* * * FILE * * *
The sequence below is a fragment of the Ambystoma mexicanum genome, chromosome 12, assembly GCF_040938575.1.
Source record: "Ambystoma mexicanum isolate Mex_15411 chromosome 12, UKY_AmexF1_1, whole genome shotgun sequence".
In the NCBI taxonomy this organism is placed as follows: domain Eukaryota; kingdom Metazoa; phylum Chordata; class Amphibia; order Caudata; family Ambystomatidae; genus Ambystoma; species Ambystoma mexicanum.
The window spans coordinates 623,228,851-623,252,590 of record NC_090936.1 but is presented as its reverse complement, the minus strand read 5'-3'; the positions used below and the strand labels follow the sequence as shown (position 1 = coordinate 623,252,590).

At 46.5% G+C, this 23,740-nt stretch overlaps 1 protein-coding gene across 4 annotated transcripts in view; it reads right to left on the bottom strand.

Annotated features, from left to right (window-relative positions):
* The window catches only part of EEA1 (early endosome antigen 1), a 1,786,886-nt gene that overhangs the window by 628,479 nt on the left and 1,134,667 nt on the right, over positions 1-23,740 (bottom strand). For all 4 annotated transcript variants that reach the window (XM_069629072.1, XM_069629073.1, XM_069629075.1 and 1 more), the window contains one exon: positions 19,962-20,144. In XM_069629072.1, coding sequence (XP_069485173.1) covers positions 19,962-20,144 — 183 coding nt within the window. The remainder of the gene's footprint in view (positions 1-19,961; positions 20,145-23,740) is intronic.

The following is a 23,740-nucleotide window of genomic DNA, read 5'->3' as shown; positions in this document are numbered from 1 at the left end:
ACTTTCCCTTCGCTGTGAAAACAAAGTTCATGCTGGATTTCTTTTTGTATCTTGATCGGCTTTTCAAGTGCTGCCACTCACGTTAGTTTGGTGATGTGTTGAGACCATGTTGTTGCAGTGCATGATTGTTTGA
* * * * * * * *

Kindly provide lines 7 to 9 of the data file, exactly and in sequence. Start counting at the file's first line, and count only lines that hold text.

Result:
* The window catches only part of EEA1 (early endosome antigen 1), a 1,786,886-nt gene that overhangs the window by 628,479 nt on the left and 1,134,667 nt on the right, over positions 1-23,740 (bottom strand). For all 4 annotated transcript variants that reach the window (XM_069629072.1, XM_069629073.1, XM_069629075.1 and 1 more), the window contains one exon: positions 19,962-20,144. In XM_069629072.1, coding sequence (XP_069485173.1) covers positions 19,962-20,144 — 183 coding nt within the window. The remainder of the gene's footprint in view (positions 1-19,961; positions 20,145-23,740) is intronic.

The following is a 23,740-nucleotide window of genomic DNA, read 5'->3' as shown; positions in this document are numbered from 1 at the left end:
ACTTTCCCTTCGCTGTGAAAACAAAGTTCATGCTGGATTTCTTTTTGTATCTTGATCGGCTTTTCAAGTGCTGCCACTCACGTTAGTTTGGTGATGTGTTGAGACCATGTTGTTGCAGTGCATGATTGTTTGA